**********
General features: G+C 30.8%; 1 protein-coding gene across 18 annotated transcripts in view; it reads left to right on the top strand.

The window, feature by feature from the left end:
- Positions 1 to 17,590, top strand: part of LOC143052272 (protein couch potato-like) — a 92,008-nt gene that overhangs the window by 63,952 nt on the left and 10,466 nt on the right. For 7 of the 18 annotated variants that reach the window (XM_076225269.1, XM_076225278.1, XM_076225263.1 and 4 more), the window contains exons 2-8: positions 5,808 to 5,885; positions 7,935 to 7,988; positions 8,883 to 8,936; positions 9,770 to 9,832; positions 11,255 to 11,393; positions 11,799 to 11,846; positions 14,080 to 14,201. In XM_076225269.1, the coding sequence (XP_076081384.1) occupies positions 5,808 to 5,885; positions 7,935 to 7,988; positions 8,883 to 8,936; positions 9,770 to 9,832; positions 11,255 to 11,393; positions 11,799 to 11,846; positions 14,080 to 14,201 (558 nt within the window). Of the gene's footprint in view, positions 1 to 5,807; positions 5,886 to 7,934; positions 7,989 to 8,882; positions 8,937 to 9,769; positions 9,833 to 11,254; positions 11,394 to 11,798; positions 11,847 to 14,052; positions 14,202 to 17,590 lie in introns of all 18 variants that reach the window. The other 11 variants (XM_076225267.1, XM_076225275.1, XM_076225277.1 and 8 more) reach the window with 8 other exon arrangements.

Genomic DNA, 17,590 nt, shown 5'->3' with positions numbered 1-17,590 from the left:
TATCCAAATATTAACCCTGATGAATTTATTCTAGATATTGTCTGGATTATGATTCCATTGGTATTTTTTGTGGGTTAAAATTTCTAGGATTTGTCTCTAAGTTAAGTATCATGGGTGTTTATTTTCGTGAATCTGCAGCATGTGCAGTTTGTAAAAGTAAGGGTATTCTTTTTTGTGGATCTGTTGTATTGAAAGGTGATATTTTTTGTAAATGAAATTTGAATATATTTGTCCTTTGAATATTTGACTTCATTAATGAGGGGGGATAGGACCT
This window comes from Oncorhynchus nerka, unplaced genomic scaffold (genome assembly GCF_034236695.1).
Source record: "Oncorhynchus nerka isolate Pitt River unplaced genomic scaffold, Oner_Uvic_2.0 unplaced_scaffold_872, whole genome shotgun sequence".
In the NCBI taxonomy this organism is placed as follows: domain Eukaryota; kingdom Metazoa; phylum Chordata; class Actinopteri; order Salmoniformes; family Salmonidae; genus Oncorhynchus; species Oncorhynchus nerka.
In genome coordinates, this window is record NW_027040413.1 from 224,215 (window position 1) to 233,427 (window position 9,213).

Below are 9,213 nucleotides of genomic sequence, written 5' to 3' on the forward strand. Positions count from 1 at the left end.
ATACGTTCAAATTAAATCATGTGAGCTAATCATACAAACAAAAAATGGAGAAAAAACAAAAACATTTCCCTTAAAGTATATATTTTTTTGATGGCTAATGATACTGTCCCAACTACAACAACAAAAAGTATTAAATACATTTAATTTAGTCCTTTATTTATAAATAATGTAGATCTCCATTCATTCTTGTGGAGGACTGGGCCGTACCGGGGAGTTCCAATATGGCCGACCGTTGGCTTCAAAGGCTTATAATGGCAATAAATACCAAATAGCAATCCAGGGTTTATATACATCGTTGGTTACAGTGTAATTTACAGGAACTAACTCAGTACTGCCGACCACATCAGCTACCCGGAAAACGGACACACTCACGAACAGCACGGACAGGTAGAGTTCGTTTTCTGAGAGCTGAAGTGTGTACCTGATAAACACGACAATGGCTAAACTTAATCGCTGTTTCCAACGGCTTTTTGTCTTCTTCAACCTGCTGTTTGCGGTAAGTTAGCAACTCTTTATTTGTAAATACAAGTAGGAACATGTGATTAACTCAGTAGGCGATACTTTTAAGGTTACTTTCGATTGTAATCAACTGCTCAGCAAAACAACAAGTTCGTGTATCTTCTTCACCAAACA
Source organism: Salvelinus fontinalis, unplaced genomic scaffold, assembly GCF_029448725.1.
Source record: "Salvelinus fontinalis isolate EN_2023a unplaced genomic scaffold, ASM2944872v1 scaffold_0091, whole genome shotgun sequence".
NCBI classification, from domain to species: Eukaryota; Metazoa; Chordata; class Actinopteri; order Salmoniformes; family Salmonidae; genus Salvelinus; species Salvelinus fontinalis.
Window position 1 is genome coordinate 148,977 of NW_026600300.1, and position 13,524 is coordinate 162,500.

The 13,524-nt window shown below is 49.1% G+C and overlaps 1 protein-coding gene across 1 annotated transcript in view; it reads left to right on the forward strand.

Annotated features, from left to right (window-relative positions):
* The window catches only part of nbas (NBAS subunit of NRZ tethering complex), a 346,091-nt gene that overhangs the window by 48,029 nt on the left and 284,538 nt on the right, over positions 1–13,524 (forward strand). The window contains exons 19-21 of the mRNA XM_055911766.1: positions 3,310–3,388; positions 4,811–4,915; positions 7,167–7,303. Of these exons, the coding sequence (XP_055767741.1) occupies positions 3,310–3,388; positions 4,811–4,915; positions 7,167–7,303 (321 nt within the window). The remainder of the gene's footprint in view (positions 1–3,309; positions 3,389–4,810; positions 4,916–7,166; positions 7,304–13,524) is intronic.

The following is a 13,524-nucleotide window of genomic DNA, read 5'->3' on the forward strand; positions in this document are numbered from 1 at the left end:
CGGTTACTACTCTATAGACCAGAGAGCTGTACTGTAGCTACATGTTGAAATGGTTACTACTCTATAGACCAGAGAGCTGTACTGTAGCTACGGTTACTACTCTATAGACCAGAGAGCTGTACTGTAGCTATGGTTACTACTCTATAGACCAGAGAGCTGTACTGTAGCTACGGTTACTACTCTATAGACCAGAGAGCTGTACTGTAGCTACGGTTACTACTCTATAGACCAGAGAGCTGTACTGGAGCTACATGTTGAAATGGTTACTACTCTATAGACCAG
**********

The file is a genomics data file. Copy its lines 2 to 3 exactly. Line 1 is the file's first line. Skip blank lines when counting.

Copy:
The window, feature by feature from the left end:
- Positions 1 to 17,590, top strand: part of LOC143052272 (protein couch potato-like) — a 92,008-nt gene that overhangs the window by 63,952 nt on the left and 10,466 nt on the right. For 7 of the 18 annotated variants that reach the window (XM_076225269.1, XM_076225278.1, XM_076225263.1 and 4 more), the window contains exons 2-8: positions 5,808 to 5,885; positions 7,935 to 7,988; positions 8,883 to 8,936; positions 9,770 to 9,832; positions 11,255 to 11,393; positions 11,799 to 11,846; positions 14,080 to 14,201. In XM_076225269.1, the coding sequence (XP_076081384.1) occupies positions 5,808 to 5,885; positions 7,935 to 7,988; positions 8,883 to 8,936; positions 9,770 to 9,832; positions 11,255 to 11,393; positions 11,799 to 11,846; positions 14,080 to 14,201 (558 nt within the window). Of the gene's footprint in view, positions 1 to 5,807; positions 5,886 to 7,934; positions 7,989 to 8,882; positions 8,937 to 9,769; positions 9,833 to 11,254; positions 11,394 to 11,798; positions 11,847 to 14,052; positions 14,202 to 17,590 lie in introns of all 18 variants that reach the window. The other 11 variants (XM_076225267.1, XM_076225275.1, XM_076225277.1 and 8 more) reach the window with 8 other exon arrangements.